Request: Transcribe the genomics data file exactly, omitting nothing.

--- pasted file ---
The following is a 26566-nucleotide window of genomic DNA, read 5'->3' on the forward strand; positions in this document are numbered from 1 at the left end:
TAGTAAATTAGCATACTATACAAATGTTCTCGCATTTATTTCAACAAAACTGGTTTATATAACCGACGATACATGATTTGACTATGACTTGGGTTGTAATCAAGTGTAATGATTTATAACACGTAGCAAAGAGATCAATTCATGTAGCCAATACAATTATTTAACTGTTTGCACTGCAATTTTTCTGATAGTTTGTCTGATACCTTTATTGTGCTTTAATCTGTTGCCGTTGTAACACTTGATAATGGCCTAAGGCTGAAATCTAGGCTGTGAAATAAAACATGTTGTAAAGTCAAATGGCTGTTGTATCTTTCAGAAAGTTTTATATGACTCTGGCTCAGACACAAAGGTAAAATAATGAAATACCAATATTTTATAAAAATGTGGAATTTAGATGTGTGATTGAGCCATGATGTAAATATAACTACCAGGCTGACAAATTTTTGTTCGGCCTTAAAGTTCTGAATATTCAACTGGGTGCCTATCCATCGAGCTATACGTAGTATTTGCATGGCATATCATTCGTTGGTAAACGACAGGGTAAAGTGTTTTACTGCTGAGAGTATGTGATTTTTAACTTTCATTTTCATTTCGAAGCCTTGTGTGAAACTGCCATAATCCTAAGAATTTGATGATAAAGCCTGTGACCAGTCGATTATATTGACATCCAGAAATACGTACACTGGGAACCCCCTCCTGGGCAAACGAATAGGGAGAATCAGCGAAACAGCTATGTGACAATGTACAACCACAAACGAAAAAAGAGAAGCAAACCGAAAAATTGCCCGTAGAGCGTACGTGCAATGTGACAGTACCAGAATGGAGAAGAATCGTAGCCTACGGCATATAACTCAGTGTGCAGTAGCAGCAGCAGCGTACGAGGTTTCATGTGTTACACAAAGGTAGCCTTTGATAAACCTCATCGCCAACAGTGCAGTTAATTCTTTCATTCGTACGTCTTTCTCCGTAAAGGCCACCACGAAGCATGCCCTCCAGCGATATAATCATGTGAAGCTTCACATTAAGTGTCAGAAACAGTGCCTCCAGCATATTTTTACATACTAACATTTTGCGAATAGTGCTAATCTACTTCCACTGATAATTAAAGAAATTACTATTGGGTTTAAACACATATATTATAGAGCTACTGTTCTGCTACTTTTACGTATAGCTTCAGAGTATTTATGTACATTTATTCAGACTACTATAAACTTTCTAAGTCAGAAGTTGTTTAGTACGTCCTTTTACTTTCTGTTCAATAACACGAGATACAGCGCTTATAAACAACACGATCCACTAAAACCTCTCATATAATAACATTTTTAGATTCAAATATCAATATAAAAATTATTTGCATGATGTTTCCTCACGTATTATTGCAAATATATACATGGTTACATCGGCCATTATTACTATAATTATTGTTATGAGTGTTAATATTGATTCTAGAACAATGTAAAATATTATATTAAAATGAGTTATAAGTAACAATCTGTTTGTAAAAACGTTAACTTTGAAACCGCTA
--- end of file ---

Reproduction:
The following is a 26566-nucleotide window of genomic DNA, read 5'->3' on the forward strand; positions in this document are numbered from 1 at the left end:
TAGTAAATTAGCATACTATACAAATGTTCTCGCATTTATTTCAACAAAACTGGTTTATATAACCGACGATACATGATTTGACTATGACTTGGGTTGTAATCAAGTGTAATGATTTATAACACGTAGCAAAGAGATCAATTCATGTAGCCAATACAATTATTTAACTGTTTGCACTGCAATTTTTCTGATAGTTTGTCTGATACCTTTATTGTGCTTTAATCTGTTGCCGTTGTAACACTTGATAATGGCCTAAGGCTGAAATCTAGGCTGTGAAATAAAACATGTTGTAAAGTCAAATGGCTGTTGTATCTTTCAGAAAGTTTTATATGACTCTGGCTCAGACACAAAGGTAAAATAATGAAATACCAATATTTTATAAAAATGTGGAATTTAGATGTGTGATTGAGCCATGATGTAAATATAACTACCAGGCTGACAAATTTTTGTTCGGCCTTAAAGTTCTGAATATTCAACTGGGTGCCTATCCATCGAGCTATACGTAGTATTTGCATGGCATATCATTCGTTGGTAAACGACAGGGTAAAGTGTTTTACTGCTGAGAGTATGTGATTTTTAACTTTCATTTTCATTTCGAAGCCTTGTGTGAAACTGCCATAATCCTAAGAATTTGATGATAAAGCCTGTGACCAGTCGATTATATTGACATCCAGAAATACGTACACTGGGAACCCCCTCCTGGGCAAACGAATAGGGAGAATCAGCGAAACAGCTATGTGACAATGTACAACCACAAACGAAAAAAGAGAAGCAAACCGAAAAATTGCCCGTAGAGCGTACGTGCAATGTGACAGTACCAGAATGGAGAAGAATCGTAGCCTACGGCATATAACTCAGTGTGCAGTAGCAGCAGCAGCGTACGAGGTTTCATGTGTTACACAAAGGTAGCCTTTGATAAACCTCATCGCCAACAGTGCAGTTAATTCTTTCATTCGTACGTCTTTCTCCGTAAAGGCCACCACGAAGCATGCCCTCCAGCGATATAATCATGTGAAGCTTCACATTAAGTGTCAGAAACAGTGCCTCCAGCATATTTTTACATACTAACATTTTGCGAATAGTGCTAATCTACTTCCACTGATAATTAAAGAAATTACTATTGGGTTTAAACACATATATTATAGAGCTACTGTTCTGCTACTTTTACGTATAGCTTCAGAGTATTTATGTACATTTATTCAGACTACTATAAACTTTCTAAGTCAGAAGTTGTTTAGTACGTCCTTTTACTTTCTGTTCAATAACACGAGATACAGCGCTTATAAACAACACGATCCACTAAAACCTCTCATATAATAACATTTTTAGATTCAAATATCAATATAAAAATTATTTGCATGATGTTTCCTCACGTATTATTGCAAATATATACATGGTTACATCGGCCATTATTACTATAATTATTGTTATGAGTGTTAATATTGATTCTAGAACAATGTAAAATATTATATTAAAATGAGTTATAAGTAACAATCTGTTTGTAAAAACGTTAACTTTGAAACCGCTA